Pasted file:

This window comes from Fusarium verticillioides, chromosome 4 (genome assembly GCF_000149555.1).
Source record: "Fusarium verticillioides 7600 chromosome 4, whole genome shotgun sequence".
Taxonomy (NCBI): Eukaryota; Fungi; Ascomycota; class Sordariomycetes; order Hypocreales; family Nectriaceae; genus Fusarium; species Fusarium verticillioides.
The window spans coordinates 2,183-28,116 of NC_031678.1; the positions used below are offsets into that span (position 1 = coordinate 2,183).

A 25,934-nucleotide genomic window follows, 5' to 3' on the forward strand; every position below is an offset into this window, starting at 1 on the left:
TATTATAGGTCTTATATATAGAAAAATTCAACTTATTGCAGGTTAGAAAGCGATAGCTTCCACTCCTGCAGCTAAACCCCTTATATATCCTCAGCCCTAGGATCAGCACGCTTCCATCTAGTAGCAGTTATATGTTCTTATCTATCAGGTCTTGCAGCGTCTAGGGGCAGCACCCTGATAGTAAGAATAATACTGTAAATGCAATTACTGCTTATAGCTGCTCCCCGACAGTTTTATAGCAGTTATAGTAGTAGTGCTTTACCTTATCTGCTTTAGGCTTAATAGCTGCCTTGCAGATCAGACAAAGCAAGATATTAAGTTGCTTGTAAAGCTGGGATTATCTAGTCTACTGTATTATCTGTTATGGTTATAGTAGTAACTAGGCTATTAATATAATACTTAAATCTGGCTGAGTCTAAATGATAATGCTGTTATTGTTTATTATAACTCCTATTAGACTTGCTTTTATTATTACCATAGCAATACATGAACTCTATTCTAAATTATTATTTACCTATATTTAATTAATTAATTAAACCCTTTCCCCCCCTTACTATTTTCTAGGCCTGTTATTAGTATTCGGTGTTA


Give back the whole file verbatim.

This window comes from Fusarium verticillioides, chromosome 4 (genome assembly GCF_000149555.1).
Source record: "Fusarium verticillioides 7600 chromosome 4, whole genome shotgun sequence".
Taxonomy (NCBI): Eukaryota; Fungi; Ascomycota; class Sordariomycetes; order Hypocreales; family Nectriaceae; genus Fusarium; species Fusarium verticillioides.
The window spans coordinates 2,183-28,116 of NC_031678.1; the positions used below are offsets into that span (position 1 = coordinate 2,183).

A 25,934-nucleotide genomic window follows, 5' to 3' on the forward strand; every position below is an offset into this window, starting at 1 on the left:
TATTATAGGTCTTATATATAGAAAAATTCAACTTATTGCAGGTTAGAAAGCGATAGCTTCCACTCCTGCAGCTAAACCCCTTATATATCCTCAGCCCTAGGATCAGCACGCTTCCATCTAGTAGCAGTTATATGTTCTTATCTATCAGGTCTTGCAGCGTCTAGGGGCAGCACCCTGATAGTAAGAATAATACTGTAAATGCAATTACTGCTTATAGCTGCTCCCCGACAGTTTTATAGCAGTTATAGTAGTAGTGCTTTACCTTATCTGCTTTAGGCTTAATAGCTGCCTTGCAGATCAGACAAAGCAAGATATTAAGTTGCTTGTAAAGCTGGGATTATCTAGTCTACTGTATTATCTGTTATGGTTATAGTAGTAACTAGGCTATTAATATAATACTTAAATCTGGCTGAGTCTAAATGATAATGCTGTTATTGTTTATTATAACTCCTATTAGACTTGCTTTTATTATTACCATAGCAATACATGAACTCTATTCTAAATTATTATTTACCTATATTTAATTAATTAATTAAACCCTTTCCCCCCCTTACTATTTTCTAGGCCTGTTATTAGTATTCGGTGTTA